A visit to Paris for most would not be complete without seeing the Eiffel Tower. In a sense, the Eiffel Tower is symbolic of Paris and that is one of the reasons that we choose it as part of the design elements for one of the World Travelers Visa cards. Our visit to the Eiffel Tower this year was special, because we were able to obtain much sought after and almost impossible to get reservations for dinner at the “Jules Verne” restaurant, which is located high up on the tower. Our dinner was superb and was only eclipsed by the beautiful view of Paris by night. We dined then danced in a most romantic atmosphere, overlooking the city from the River Seine to Montmartre, with frequent views of the almost equally fun and romantic dinner cruise boats that ply the River Seine each evening.

Dining in Paris is a special delight and we can only sing the praises of the many chefs, cooks and wait staff that make eating out such a delight. Dinner is served late with reservations generally being made after eight. If you wish to eat earlier, it is usually not too difficult to find a restaurant that is open and staffed before eight although the earlier hours are more chancy than later.

One of our favorite dining experiences and places to visit is Montmartre. This is the area that was made famous by the Moulin Rouge and is also the home of the Sacre Coeur. It is the highest point in Paris and the location where many aspiring artists are found. The streets are filled with artists at work painting and/or displaying their wares. There are numerous excellent restaurants with sidewalk or garden like dining areas. We have eaten at Chez Eugene’s on a number of occasions and consider it our favorite on Montmartre. We had a most wonderful lunch of smoked salmon on a baguette, followed by a stroll through all of the nooks and crannies that are so much of the charm of Montmartre. Returning to the city from Montmartre starts with a ride down the Tram and then a city bus or the underground or L’ Open Tour bus, and for the less adventurous, a taxi is always an option.

Some other places that we dined while in Paris were “Baan Boran”, 43 rue Montpensier (across from the Palais Royal Theater) and Chez Clement, 17 blvd des Capucines (close to the Paris Opera House). We also recommend Bateaux Parisiens lunch and dinner cruises on the Seine. They are located just across Quai Branly from the Eiffel Tower. Another excellent restaurant just off New York Avenue, near the Eiffel Tower is “Port Alma”.

Places to stay in Paris are varied and many in number. We prefer the smaller more intimate and close in hotels. They are usually not as expensive and naturally do not provide all of the services that a larger hotel may offer. All that we considered included the typical continental breakfast, which included croissants, brioches, bread, cheese, cold meats and cereal. For an additional charge, other items such as eggs are available.

Our choice for this trip was the Hotel Regence Opera, 57 rue Therese, just off the Ave. De L’ Opera, about mid-way between the Opera House and the Musee Louvre. We highly recommend Fodor’s as a resource for valuable and accurate information on hotels, restaurants and things to do in Paris.

Getting there for us was via Air France non-stop from Boston to Charles De Gaulle, leaving early in the evening and arriving early the next morning. The service including the meals on Air France was superior and started our trip off on a very positive note. Most major cities have either direct flights to Paris or connections through one of the East Coast hub airports. Your travel agent may be the best source for this information; ours was most helpful in all aspects of our journey.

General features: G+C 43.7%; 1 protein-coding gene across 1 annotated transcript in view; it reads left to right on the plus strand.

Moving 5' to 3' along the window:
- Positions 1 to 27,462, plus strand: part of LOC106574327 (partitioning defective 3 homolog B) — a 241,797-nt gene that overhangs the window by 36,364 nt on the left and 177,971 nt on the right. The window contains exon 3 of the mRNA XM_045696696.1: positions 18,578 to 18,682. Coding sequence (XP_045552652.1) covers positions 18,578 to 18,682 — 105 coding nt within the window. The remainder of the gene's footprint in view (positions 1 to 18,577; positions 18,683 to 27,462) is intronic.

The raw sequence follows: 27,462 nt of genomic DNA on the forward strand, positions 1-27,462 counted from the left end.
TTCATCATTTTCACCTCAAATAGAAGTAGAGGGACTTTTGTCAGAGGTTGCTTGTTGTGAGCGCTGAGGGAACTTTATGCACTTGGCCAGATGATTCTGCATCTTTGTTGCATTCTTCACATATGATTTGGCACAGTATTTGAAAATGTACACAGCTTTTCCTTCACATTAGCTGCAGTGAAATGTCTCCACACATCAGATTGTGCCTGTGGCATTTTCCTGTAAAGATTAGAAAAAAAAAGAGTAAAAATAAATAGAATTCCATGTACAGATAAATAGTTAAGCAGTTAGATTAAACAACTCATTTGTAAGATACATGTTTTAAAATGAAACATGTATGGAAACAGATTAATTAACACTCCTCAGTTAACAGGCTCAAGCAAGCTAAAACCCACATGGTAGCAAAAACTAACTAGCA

Where to Stay

Hotel Regence Opera
57 rue Therese
Arrondissement 1 Louvre, 7500 Paris
Telephone: 1 42 96 10 01
Fax-1 42 96 15 22

Metro Stops - Palais Royal and Musee du Louvre
Room Rate - 600-900FF or $90.00-$135.00
Reference Fodor’s Travel Guide Book to Paris for other recommendations

Where to Eat

Chez Clement
17 Blvd. des Capucines,
75002 Paris
Telephone:  1 53 43 82 00
Fax:  1 53 43 82 09

Metro Stop:  Opera
Web Site:

Baan Boran
43 rue Montpensier,
75001 Paris
Telephone/Fax:  1 40 15 90 45
Metro Stop: Palais Royal and Musee du Louvre

Bateaux Parisiens/Seino Vision
(Lunch and Dinner Cruises on the Seine)
Port de la Bourdonnais
75007 Paris (Adjacent to the Eiffel Tower)
Telephone:  1 44 11 33 33
Fax:  1 45 56 07 88

Metro Stop: Bir Hakeim and Alma Marceau

10 Avenue de New York
75116 Paris
Telephone:  1 47 23 75 11
Metro Stop:  Alma Marceau

Jules Verne, Tour Eiffel 2e estage
Champ de Mars
75007 Paris
Telephone:  1 45 55 61 44
Fax:  1 47 05 29 41

Metro stop: Bir Hakeim

When to Go and Weather

Peak season in Paris is during the summer months. If you want to be sure to see the Jardines or gardens of Paris such as Monet’s and others, then the spring months are the best time. Fall is also a good time of year to visit Paris. Expect Paris weather to be similar to the east coast of the United States, e.g. 60s with some rain in the Spring, warm to hot in the summer, and 70s and 80s in the early Fall with cool nights.

Getting Around Paris

By far the best means of getting around in Paris is by using the Metro, No one should be reluctant to give it a try because it is very straightforward and easy to use. Tickets can be purchased at all Metro Stops and the best buy is to purchase packets of ten. The system has 124 miles of track and 15 lines. There are 368 stations within easy walking distance of practically every destination.

Walking is the single best way to see Paris and if you are fit you will find this to be the most enjoyable way to see the city.


Notice: This information is current as of May 2001. It is recommended that you contact the numbers, and/or visit the websites above to determine any changes to the information.